Causes of Urinary Incontinence

Many people grossly underestimate just how many people suffer from urinary incontinence. According to several medical news sources, approximately 13 million Americans alone suffer from this condition. Urinary incontinence is the loss of voluntary control over one’s urine. Basically, it means that you urinate at times when you do not want to do so. This condition is often associated with the very elderly, but there are many other factors that can contribute to urinary incontinence.

Women are diagnosed with urinary incontinence more frequently than men by far. This is because there are more events in a woman’s life that put pressure and stress onto their bladders. Pregnancy, labor, menopause, and hysterectomies can all increase a woman’s chances of experiencing urinary incontinence. Pregnancy, labor, and other surgeries of this nature, put extreme pressure on the bladder and stress and weaken those muscles. The drop in estrogen levels during menopause can also increase the risk of urinary incontinence.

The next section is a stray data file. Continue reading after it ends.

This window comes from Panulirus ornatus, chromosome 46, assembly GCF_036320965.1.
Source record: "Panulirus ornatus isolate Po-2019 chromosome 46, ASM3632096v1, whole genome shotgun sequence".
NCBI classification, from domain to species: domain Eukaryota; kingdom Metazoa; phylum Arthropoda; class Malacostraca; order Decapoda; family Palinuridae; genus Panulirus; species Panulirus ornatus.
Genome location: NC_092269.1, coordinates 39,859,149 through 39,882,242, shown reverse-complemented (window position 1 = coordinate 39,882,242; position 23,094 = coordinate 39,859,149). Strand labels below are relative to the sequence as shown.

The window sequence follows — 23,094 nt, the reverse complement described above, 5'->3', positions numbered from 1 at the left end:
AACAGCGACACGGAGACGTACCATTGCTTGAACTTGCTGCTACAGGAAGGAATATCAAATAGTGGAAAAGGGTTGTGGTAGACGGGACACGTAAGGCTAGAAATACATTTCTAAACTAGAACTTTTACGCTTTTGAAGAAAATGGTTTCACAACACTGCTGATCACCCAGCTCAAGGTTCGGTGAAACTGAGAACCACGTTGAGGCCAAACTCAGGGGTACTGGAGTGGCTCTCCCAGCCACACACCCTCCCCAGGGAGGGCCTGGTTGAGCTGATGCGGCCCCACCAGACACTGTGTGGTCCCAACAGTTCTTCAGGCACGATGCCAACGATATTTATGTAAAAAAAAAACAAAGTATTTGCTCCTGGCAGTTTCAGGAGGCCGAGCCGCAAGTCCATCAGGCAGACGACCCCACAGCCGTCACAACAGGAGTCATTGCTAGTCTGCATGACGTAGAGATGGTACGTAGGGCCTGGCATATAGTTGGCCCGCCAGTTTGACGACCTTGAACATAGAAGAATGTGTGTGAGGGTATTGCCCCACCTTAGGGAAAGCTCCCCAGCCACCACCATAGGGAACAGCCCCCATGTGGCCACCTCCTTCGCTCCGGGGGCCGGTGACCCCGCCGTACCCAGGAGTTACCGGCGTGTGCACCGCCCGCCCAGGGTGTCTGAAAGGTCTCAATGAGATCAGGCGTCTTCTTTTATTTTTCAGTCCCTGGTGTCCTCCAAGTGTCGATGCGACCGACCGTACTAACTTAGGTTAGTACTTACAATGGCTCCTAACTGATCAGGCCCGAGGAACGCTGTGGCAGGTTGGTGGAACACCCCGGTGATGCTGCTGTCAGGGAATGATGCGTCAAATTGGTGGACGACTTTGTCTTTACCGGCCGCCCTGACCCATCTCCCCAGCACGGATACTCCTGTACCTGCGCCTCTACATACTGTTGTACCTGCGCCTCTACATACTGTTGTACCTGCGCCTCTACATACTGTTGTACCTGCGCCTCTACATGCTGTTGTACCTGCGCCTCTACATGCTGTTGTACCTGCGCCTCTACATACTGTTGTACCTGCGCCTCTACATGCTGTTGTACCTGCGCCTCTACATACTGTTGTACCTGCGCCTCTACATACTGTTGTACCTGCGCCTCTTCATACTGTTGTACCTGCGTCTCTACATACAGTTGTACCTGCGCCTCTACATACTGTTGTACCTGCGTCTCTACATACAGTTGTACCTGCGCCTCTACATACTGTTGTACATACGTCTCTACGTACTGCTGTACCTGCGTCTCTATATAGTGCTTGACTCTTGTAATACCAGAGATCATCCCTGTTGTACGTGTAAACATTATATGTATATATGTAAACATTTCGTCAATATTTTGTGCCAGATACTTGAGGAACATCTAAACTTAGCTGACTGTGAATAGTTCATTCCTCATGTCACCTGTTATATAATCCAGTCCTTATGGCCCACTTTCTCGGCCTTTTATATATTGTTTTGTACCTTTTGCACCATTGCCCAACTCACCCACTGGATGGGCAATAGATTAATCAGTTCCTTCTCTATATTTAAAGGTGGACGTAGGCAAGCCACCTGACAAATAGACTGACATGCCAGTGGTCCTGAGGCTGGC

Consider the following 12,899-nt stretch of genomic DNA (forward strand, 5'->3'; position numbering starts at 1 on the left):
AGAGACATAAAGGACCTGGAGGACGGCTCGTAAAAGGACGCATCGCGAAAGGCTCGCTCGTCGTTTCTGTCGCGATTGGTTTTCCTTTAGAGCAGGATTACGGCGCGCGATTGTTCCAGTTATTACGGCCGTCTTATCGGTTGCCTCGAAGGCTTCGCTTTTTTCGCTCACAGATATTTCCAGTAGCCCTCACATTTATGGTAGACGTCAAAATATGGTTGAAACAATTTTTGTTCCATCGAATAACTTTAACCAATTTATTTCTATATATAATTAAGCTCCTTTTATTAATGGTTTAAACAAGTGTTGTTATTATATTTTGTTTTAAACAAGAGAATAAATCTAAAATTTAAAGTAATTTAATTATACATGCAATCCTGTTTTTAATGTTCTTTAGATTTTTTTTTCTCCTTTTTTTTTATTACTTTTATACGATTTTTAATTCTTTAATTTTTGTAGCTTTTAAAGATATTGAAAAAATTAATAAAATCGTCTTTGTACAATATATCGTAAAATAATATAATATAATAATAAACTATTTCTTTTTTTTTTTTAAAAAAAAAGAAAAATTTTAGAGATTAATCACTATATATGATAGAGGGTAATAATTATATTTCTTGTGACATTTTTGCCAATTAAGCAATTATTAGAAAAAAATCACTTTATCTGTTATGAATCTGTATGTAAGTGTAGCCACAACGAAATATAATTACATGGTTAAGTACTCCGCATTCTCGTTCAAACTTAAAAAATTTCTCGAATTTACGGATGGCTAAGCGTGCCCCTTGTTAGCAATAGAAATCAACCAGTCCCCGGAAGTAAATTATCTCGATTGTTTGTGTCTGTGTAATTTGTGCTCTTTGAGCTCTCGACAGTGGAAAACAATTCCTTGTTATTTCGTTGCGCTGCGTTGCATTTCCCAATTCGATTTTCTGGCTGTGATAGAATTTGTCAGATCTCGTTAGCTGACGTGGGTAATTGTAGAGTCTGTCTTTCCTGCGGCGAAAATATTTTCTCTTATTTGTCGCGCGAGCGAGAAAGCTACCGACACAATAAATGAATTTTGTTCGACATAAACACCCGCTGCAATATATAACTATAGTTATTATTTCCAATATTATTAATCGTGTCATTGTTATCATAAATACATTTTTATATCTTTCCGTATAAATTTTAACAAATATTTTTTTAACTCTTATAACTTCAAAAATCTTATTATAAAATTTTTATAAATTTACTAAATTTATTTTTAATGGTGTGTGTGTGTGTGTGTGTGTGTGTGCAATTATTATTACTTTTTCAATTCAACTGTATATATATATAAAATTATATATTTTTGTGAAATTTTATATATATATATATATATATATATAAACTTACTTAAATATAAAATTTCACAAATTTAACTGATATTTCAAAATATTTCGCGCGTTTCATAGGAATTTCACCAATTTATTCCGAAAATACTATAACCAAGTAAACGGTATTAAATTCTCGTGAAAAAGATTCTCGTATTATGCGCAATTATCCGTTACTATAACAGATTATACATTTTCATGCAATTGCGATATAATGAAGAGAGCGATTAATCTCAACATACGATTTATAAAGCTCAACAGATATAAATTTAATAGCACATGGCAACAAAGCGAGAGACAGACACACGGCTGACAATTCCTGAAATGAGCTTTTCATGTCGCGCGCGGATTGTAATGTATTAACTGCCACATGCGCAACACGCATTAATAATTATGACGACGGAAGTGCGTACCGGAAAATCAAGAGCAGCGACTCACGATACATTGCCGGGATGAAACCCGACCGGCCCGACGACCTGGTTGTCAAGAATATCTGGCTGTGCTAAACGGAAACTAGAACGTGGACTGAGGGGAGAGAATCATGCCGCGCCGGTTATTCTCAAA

The primary risk factor specific to men is an enlarged prostate. An enlarged prostate, and any related surgeries would also place extreme pressure onto the bladder and could possible lead to incontinence. Anything that puts pressure onto the bladder, for example a tumor, can lead to urinary incontinence.

In addition to these risk factors, there are many ways in which both men and women can increase their risk of developing urinary incontinence. Other contributing factors include obesity, diet, smoking, and age. Overweight people place more weight and pressure on their bladders, and as people age, the bladder and surrounding muscles weaken. Other factors such as smoking and poor diet can also increase the risk of becoming incontinent.

There are also many medical conditions that include urinary incontinence as a symptom. For example, central nervous system conditions such as multiple sclerosis or Parkinson’s, or a stroke. If the nervous system has been affected, the bladder may not be able to send the appropriate signals to the brain, or send them at the appropriate time. There are also people who are born with birth defects, or have been paralyzed, who experience full incontinence for the remainder of their lives.

Urinary incontinence certainly is not a rare condition reserved for the extremely old population; it can happen to most anyone. It is important to understand all of the potential risk factors, maintain healthy diet, make responsible lifestyle choices, and take all necessary precautions in order to protect the health and longevity of your bladder.

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